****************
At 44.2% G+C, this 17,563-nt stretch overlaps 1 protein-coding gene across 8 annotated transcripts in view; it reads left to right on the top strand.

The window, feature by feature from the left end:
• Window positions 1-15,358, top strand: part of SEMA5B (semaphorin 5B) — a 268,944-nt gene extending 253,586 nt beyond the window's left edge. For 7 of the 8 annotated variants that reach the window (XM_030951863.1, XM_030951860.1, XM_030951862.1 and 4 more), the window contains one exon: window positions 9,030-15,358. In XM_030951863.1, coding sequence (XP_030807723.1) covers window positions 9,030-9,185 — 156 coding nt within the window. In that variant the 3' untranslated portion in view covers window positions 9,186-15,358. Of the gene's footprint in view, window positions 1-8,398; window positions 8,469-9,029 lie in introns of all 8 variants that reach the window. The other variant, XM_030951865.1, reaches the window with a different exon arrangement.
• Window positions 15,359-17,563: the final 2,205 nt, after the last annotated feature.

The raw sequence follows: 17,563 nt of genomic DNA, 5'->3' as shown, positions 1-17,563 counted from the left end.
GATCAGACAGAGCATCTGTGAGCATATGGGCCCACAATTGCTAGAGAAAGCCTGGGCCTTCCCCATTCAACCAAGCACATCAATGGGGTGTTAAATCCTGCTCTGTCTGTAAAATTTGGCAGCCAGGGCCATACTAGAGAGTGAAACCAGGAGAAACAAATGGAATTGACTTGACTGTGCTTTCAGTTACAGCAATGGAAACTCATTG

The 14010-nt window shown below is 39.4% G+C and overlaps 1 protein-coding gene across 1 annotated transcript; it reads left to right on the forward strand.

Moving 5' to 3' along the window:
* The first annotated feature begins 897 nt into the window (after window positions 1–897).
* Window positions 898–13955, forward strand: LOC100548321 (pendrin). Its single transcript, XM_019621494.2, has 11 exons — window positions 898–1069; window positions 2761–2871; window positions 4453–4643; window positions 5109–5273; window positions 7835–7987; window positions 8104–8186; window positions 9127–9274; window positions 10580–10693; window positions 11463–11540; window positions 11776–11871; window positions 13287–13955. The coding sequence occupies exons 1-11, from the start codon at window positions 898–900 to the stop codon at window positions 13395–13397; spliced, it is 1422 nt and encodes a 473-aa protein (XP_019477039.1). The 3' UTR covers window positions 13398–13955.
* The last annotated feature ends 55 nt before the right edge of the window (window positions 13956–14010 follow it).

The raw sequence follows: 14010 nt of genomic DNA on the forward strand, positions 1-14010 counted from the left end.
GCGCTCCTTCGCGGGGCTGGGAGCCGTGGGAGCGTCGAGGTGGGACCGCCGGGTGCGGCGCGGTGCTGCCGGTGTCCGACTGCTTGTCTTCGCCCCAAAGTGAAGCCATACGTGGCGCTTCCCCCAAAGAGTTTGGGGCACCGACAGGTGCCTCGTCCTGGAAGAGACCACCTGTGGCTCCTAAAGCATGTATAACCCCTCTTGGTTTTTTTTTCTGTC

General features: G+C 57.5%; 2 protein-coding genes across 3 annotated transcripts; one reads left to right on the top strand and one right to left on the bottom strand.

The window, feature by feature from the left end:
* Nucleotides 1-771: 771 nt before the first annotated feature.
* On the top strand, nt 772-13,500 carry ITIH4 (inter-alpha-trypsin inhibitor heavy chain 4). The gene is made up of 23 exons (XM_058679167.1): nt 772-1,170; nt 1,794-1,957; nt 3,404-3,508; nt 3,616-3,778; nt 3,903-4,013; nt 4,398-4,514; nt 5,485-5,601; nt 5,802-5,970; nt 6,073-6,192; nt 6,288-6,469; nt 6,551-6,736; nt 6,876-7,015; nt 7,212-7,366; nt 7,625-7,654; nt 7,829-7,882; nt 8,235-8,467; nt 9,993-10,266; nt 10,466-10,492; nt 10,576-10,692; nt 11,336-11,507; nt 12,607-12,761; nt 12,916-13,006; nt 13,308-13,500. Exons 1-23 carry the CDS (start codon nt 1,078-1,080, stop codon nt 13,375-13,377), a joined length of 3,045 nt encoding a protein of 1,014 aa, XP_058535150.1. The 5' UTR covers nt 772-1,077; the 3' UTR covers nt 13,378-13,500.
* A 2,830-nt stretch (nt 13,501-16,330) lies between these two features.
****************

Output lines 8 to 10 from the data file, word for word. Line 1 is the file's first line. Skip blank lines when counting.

Moving 5' to 3' along the window:
* The first annotated feature begins 897 nt into the window (after window positions 1–897).
* Window positions 898–13955, forward strand: LOC100548321 (pendrin). Its single transcript, XM_019621494.2, has 11 exons — window positions 898–1069; window positions 2761–2871; window positions 4453–4643; window positions 5109–5273; window positions 7835–7987; window positions 8104–8186; window positions 9127–9274; window positions 10580–10693; window positions 11463–11540; window positions 11776–11871; window positions 13287–13955. The coding sequence occupies exons 1-11, from the start codon at window positions 898–900 to the stop codon at window positions 13395–13397; spliced, it is 1422 nt and encodes a 473-aa protein (XP_019477039.1). The 3' UTR covers window positions 13398–13955.